By August 31, 2006

A man, a booth, and a story.

I wrote a commendation for my personal trainer Yoda earlier in the month after we finished up our 40 sessions. I sent it to our gym’s general manager and our account rep, along with my before and after pictures. I expected Yoda to get some kudos, maybe a bonus of some kind, and that would be the end of it.

Four days after I sent the email, I got a reply from a lady with our gym’s marketing department. They were making me member of the month across the six clubs and wanted a headshot, a biography, and permission to use my story and pictures. I couldn’t care less about being member of the month, but I saw this as a chance for Yoda to get more recognition and clients. I agreed, lamenting that I would have had my back waxed if I knew my photos were going to be in public.

I was wondering about cropping my pubis out of my pictures when I got another email. This time it was from the marketing director for the entire gym chain. She wanted me to do a testimonial for a radio ad they were making. I wasn’t sure about this — I doubt I could say Yoda’s name on the air. On the other hand, anything to promote his workplace might help him get more clients. Plus, going to a recording studio to lay down a spot could be a neat experience. I made an appointment, and went yesterday.

The recording studio was right on the fringe of the revitalized part of downtown Richmond, and the shady part. There were signs everywhere cautioning against loitering or parking in spots reserved for businesses. Two buildings to the right of the studio were nice and shiny, two buildings to the left had boarded up windows. Richmond is a silly place. I was buzzed in, and transitioned from an urban eyesore to a posh, funky setup. There were black leather chairs and couches all over the place. A blonde-haired pixie greeted me, “would you like some water, coffee, or tea?” I shook my head, and she flitted away. The place was lit entirely by drop lighting and generated a down-tempo feeling without being too dark.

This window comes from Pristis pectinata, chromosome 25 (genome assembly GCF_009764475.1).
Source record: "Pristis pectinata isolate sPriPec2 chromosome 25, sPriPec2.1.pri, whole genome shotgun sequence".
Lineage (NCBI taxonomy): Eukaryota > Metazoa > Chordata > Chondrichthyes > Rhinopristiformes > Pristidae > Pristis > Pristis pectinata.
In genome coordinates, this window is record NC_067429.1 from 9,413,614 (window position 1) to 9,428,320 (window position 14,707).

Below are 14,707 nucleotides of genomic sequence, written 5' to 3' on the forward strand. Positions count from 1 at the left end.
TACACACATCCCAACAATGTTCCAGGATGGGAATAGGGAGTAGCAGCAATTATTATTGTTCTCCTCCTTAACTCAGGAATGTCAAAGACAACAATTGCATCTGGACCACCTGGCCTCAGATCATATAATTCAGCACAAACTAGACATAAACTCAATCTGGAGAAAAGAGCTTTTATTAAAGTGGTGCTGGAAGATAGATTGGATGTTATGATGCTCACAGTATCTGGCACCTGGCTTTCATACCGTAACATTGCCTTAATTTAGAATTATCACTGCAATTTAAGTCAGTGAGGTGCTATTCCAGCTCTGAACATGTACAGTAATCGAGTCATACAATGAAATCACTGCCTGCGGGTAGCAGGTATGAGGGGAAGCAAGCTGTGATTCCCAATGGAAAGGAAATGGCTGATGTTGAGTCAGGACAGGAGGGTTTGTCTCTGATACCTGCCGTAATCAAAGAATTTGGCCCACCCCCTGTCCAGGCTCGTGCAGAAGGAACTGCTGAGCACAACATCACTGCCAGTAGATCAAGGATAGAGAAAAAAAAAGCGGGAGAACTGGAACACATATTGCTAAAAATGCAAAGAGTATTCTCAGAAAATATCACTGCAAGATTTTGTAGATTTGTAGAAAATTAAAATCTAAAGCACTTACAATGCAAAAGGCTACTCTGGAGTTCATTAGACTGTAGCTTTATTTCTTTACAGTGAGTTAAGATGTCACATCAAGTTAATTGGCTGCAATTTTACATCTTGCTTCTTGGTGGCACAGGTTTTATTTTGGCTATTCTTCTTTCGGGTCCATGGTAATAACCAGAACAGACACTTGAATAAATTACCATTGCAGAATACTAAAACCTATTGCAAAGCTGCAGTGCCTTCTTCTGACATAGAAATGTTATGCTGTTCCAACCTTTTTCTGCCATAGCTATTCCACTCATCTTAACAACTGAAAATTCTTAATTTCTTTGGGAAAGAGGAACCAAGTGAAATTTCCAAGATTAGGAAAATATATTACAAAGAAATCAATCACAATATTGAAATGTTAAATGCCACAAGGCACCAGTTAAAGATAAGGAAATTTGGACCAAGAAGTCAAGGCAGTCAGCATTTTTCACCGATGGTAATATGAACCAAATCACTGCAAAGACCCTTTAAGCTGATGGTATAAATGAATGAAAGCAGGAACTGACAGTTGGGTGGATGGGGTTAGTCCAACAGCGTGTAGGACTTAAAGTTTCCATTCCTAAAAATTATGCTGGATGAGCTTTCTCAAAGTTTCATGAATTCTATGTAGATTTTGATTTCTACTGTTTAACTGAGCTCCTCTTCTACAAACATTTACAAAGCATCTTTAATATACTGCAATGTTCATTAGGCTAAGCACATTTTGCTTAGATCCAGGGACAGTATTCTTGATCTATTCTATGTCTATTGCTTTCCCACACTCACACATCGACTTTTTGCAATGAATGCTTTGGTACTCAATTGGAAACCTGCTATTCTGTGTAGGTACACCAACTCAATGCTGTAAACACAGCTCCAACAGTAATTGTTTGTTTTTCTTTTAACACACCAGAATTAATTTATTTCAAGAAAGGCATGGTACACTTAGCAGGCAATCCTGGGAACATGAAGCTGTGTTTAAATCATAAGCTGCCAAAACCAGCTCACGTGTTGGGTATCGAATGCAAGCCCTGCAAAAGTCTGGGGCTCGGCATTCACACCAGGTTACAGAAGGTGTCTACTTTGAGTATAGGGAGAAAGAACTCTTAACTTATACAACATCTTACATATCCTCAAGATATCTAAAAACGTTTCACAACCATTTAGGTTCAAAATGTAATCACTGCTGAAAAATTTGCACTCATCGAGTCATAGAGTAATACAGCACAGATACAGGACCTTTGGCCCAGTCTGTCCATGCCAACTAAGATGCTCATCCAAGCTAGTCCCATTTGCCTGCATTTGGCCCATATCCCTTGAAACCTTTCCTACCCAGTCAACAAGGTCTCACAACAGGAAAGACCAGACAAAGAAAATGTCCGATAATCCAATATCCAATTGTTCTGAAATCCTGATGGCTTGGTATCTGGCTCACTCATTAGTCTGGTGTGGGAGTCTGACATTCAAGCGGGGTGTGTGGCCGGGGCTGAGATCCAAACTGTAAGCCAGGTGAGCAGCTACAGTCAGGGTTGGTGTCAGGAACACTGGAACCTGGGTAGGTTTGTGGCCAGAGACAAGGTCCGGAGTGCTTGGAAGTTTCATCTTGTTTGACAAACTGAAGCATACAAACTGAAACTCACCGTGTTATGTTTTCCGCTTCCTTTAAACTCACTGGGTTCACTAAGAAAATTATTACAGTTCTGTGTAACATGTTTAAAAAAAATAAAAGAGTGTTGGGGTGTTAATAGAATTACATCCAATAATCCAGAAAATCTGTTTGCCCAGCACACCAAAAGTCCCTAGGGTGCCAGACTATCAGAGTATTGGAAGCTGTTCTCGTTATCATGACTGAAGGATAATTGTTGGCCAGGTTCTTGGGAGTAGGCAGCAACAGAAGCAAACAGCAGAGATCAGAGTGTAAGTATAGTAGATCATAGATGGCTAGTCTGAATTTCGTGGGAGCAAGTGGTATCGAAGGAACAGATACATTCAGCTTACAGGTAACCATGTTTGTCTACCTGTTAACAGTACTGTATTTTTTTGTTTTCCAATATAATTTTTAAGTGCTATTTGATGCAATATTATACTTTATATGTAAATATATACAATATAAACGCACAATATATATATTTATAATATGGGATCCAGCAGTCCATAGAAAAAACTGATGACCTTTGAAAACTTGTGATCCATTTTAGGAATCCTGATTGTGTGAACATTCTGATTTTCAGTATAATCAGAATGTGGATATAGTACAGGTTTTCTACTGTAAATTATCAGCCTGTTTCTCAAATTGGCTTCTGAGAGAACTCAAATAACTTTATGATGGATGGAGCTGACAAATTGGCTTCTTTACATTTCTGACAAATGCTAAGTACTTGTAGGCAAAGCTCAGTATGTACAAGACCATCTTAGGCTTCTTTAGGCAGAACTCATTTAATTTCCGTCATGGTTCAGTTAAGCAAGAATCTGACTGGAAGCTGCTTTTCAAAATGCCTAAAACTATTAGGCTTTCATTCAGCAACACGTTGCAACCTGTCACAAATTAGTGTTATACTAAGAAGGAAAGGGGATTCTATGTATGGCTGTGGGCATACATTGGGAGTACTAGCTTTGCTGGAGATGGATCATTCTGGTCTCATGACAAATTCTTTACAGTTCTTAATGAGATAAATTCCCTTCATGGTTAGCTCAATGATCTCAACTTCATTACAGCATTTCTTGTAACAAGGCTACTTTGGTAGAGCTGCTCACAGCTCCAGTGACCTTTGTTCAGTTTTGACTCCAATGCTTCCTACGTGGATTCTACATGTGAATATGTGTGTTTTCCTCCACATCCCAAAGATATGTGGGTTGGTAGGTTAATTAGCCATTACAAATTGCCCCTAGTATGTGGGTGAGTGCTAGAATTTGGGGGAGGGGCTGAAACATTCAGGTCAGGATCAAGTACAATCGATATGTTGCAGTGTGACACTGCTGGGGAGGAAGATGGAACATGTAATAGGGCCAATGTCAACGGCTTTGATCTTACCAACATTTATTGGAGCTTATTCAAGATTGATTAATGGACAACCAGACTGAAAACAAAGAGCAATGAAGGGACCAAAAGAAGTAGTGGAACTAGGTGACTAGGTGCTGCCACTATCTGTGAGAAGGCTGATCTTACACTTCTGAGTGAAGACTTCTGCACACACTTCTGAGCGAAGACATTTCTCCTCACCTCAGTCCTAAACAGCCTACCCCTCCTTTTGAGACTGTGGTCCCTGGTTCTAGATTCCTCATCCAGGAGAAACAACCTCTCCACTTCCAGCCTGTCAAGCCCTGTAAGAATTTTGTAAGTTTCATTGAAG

The radio marketing folks came out to greet me. I was early, but they were ready. The engineering room for my booth was protected by a series of heavy, padded doors. I met the two audio engineers, and was ushered into my recording booth. We snaked our way through three offset doors made of wood and thick glass. I had imagined that the booth would be small, maybe just large enough for two or three people to stand it. It was big enough to hold a dozen people or more. I stood in front of a metal music stand, with the microphone directly behind on a floor stand. A small table was to my left, with someone’s cup of water on it. The marketing guy left me, and I put my headphones on. “Testing,” one of the engineers said. I started to get nervous. This was a real deal.